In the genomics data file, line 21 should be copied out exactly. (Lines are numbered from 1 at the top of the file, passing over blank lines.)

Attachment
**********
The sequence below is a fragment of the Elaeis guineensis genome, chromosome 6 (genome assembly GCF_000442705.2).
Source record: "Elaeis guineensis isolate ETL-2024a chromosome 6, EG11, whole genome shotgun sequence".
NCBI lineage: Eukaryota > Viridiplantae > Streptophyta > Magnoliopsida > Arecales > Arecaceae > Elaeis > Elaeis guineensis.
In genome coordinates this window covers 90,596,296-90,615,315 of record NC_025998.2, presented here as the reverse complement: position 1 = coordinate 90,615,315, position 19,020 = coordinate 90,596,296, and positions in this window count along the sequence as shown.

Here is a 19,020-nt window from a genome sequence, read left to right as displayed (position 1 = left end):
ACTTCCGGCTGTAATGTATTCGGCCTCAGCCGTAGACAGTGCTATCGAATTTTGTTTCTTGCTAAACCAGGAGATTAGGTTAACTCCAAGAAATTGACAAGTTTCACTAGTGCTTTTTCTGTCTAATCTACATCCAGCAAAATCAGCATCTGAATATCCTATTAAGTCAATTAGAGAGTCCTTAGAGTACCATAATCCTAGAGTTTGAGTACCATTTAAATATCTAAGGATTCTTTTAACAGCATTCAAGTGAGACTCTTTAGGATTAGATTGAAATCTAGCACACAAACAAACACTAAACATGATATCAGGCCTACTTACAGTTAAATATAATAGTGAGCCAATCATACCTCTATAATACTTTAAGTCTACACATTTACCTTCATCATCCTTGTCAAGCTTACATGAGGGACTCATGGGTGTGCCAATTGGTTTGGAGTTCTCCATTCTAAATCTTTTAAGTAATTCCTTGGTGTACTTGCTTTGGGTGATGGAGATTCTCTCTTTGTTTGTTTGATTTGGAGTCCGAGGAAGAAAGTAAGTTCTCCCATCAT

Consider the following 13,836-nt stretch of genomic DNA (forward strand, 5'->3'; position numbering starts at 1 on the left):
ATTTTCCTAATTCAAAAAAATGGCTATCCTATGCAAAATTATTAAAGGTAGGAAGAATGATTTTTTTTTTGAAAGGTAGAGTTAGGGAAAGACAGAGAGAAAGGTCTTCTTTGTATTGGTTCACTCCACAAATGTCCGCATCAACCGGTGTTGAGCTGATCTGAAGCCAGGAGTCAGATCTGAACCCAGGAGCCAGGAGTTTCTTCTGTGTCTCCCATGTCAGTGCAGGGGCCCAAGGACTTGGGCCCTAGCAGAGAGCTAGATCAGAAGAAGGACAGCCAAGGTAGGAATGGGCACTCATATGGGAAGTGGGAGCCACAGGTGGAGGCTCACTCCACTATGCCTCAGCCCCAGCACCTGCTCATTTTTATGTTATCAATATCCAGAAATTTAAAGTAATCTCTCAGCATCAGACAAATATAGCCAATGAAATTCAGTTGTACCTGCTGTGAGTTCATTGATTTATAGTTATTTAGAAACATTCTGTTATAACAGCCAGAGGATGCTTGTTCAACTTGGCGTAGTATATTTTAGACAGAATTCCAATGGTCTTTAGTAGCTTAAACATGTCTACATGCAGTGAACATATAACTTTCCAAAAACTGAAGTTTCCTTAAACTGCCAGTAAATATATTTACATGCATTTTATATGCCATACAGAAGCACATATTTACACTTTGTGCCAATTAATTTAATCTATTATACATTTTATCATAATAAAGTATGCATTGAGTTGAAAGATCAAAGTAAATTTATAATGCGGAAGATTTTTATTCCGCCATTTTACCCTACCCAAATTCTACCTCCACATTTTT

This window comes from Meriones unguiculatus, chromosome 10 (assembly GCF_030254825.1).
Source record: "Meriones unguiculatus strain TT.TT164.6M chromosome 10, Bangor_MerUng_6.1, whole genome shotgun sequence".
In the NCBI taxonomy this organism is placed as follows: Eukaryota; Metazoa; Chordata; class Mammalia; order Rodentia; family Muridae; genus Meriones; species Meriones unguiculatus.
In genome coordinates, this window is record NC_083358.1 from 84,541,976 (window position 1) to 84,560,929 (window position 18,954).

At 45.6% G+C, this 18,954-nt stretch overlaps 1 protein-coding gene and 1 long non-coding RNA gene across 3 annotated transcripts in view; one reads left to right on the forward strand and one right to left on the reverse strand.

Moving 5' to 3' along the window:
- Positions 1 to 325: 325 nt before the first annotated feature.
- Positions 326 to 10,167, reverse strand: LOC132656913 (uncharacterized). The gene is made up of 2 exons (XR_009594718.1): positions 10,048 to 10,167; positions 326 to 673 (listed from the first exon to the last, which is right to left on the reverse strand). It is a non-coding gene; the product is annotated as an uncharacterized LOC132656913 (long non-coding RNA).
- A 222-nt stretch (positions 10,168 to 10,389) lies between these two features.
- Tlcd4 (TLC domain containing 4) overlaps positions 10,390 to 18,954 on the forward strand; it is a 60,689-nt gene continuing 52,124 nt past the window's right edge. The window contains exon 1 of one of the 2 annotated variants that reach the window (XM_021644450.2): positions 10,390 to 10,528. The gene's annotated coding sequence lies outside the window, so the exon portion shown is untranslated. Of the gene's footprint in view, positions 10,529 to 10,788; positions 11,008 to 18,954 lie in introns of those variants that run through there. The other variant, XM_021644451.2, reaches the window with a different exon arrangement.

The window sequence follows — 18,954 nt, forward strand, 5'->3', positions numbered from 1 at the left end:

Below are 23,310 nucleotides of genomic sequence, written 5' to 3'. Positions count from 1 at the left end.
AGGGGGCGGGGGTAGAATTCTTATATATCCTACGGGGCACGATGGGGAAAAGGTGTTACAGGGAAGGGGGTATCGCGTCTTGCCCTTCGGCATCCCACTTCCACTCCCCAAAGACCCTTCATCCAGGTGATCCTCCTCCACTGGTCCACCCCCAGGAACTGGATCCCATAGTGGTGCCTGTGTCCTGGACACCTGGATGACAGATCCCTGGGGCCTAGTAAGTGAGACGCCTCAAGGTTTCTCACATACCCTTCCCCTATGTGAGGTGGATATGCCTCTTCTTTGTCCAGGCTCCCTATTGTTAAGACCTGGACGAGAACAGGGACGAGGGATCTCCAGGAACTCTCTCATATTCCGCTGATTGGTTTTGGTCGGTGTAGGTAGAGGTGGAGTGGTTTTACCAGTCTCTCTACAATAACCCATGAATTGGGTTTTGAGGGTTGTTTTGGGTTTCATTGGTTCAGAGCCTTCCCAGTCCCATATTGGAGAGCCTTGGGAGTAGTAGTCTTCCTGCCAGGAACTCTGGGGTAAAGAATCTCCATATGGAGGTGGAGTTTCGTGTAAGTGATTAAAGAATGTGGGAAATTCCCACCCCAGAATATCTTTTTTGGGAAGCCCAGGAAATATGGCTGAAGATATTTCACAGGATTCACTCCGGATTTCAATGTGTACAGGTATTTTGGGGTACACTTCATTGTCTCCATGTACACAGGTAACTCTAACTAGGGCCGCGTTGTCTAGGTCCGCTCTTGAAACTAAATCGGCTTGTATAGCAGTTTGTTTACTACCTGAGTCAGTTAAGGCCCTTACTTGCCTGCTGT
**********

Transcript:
AGGGGGCGGGGGTAGAATTCTTATATATCCTACGGGGCACGATGGGGAAAAGGTGTTACAGGGAAGGGGGTATCGCGTCTTGCCCTTCGGCATCCCACTTCCACTCCCCAAAGACCCTTCATCCAGGTGATCCTCCTCCACTGGTCCACCCCCAGGAACTGGATCCCATAGTGGTGCCTGTGTCCTGGACACCTGGATGACAGATCCCTGGGGCCTAGTAAGTGAGACGCCTCAAGGTTTCTCACATACCCTTCCCCTATGTGAGGTGGATATGCCTCTTCTTTGTCCAGGCTCCCTATTGTTAAGACCTGGACGAGAACAGGGACGAGGGATCTCCAGGAACTCTCTCATATTCCGCTGATTGGTTTTGGTCGGTGTAGGTAGAGGTGGAGTGGTTTTACCAGTCTCTCTACAATAACCCATGAATTGGGTTTTGAGGGTTGTTTTGGGTTTCATTGGTTCAGAGCCTTCCCAGTCCCATATTGGAGAGCCTTGGGAGTAGTAGTCTTCCTGCCAGGAACTCTGGGGTAAAGAATCTCCATATGGAGGTGGAGTTTCGTGTAAGTGATTAAAGAATGTGGGAAATTCCCACCCCAGAATATCTTTTTTGGGAAGCCCAGGAAATATGGCTGAAGATATTTCACAGGATTCACTCCGGATTTCAATGTGTACAGGTATTTTGGGGTACACTTCATTGTCTCCATGTACACAGGTAACTCTAACTAGGGCCGCGTTGTCTAGGTCCGCTCTTGAAACTAAATCGGCTTGTATAGCAGTTTGTTTACTACCTGAGTCAGTTAAGGCCCTTACTTGCCTGCTGT